Lab Canada

Study discovers path to extreme antibiotic resistance in P. aeruginosa

Hamilton, ON – Combining two mutations in non-essential genes can lead to extreme antibiotic resistance in Pseudomonas aeruginosa, one of the leading causes of hospital-inquired infections.

These findings come from a new study published in the journal Antimicrobial Agents and Chemotherapy, led by Lori Burrows, McMaster biochemistry professor and member of the Michael G. DeGroote Institute for Infectious Disease Research and her trainees Joseph Cavallari and Ryan Lamers.

Pseudomonas aeruginosa is an environmental bacterium that infects patients whose immune systems are compromised,” says Burrows. “It is already resistant to many common antibiotics and can easily become extremely resistant with only one or two mutations. In this paper, we found three different mutations that cause high-level resistance to beta lactam antibiotics (related to penicillin) that target bacterial cell wall synthesis. Combining two of the mutations leads to extreme resistance. The mutations lead to increased production of AmpC, an enzyme that degrades the antibiotics.”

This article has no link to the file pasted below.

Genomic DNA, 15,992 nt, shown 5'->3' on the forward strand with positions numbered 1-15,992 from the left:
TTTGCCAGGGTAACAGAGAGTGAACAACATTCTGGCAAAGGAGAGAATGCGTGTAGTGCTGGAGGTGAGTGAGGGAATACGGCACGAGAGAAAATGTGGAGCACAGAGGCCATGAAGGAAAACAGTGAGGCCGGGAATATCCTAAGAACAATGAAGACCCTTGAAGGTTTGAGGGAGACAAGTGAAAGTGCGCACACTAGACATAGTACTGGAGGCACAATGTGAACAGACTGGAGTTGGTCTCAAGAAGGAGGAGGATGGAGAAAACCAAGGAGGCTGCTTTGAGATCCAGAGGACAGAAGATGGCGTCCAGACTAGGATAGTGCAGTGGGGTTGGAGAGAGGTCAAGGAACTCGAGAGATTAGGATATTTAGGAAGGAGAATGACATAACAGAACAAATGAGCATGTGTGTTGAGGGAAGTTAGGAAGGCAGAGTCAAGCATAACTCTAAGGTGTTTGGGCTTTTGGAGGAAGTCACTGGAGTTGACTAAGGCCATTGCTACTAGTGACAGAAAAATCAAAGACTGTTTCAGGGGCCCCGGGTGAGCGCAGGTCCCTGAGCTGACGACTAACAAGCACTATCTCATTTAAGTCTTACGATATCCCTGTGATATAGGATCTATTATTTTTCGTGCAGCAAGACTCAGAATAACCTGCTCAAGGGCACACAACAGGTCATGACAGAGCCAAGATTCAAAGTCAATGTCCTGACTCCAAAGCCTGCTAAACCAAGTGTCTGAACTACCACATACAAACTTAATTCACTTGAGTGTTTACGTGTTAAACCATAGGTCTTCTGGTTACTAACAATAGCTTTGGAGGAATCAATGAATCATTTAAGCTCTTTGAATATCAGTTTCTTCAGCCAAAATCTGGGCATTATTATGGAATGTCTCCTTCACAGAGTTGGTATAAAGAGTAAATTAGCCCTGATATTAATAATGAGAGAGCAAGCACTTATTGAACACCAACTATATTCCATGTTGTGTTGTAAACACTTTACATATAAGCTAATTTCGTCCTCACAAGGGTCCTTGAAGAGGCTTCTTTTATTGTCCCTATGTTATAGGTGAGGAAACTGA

They call the mutants “HARMs” (High-level-AmpC Resistant Mutants), Burrows says, adding the lab also discovered two mutations that make the bacteria more easily killed by beta lactams; those strains they, call “WIMPs” (Wall-Impaired Mutant Phenotypes).

“Both HARMs and WIMPs lack specific bacterial cell wall degrading enzymes, showing that the ultimate effect on antibiotic resistance depends on which enzyme is missing. Because of this effect, targeting this class of enzyme with novel drugs might increase beta-lactam susceptibility, but only if the drugs are specific for WIMPs,” she explains.

She adds this is the first time that inactivation of a single lytic transglycosylase (LT) has been linked to increased resistance.

Reported by Chantall Van Raay, McMaster University